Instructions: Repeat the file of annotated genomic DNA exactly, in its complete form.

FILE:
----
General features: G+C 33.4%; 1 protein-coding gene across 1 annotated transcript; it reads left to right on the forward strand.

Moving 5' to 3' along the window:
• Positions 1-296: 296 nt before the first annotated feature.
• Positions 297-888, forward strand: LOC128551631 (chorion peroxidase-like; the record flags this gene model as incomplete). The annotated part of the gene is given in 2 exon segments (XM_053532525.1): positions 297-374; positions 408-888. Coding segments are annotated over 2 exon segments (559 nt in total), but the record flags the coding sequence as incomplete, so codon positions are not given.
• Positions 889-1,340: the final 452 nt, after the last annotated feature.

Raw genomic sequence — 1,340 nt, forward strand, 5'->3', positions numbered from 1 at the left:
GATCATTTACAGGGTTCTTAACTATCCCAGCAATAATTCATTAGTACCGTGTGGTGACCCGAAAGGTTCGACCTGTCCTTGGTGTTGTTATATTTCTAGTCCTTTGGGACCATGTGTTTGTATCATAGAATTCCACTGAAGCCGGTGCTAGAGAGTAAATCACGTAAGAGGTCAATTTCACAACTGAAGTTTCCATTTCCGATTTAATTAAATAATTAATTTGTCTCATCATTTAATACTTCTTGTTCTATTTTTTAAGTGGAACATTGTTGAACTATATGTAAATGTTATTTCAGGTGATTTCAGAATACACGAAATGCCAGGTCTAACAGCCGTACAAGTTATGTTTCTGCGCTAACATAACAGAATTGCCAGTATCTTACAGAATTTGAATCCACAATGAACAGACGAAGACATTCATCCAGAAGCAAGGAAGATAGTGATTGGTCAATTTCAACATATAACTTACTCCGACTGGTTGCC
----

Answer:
General features: G+C 33.4%; 1 protein-coding gene across 1 annotated transcript; it reads left to right on the forward strand.

Moving 5' to 3' along the window:
• Positions 1-296: 296 nt before the first annotated feature.
• Positions 297-888, forward strand: LOC128551631 (chorion peroxidase-like; the record flags this gene model as incomplete). The annotated part of the gene is given in 2 exon segments (XM_053532525.1): positions 297-374; positions 408-888. Coding segments are annotated over 2 exon segments (559 nt in total), but the record flags the coding sequence as incomplete, so codon positions are not given.
• Positions 889-1,340: the final 452 nt, after the last annotated feature.

Raw genomic sequence — 1,340 nt, forward strand, 5'->3', positions numbered from 1 at the left:
GATCATTTACAGGGTTCTTAACTATCCCAGCAATAATTCATTAGTACCGTGTGGTGACCCGAAAGGTTCGACCTGTCCTTGGTGTTGTTATATTTCTAGTCCTTTGGGACCATGTGTTTGTATCATAGAATTCCACTGAAGCCGGTGCTAGAGAGTAAATCACGTAAGAGGTCAATTTCACAACTGAAGTTTCCATTTCCGATTTAATTAAATAATTAATTTGTCTCATCATTTAATACTTCTTGTTCTATTTTTTAAGTGGAACATTGTTGAACTATATGTAAATGTTATTTCAGGTGATTTCAGAATACACGAAATGCCAGGTCTAACAGCCGTACAAGTTATGTTTCTGCGCTAACATAACAGAATTGCCAGTATCTTACAGAATTTGAATCCACAATGAACAGACGAAGACATTCATCCAGAAGCAAGGAAGATAGTGATTGGTCAATTTCAACATATAACTTACTCCGACTGGTTGCC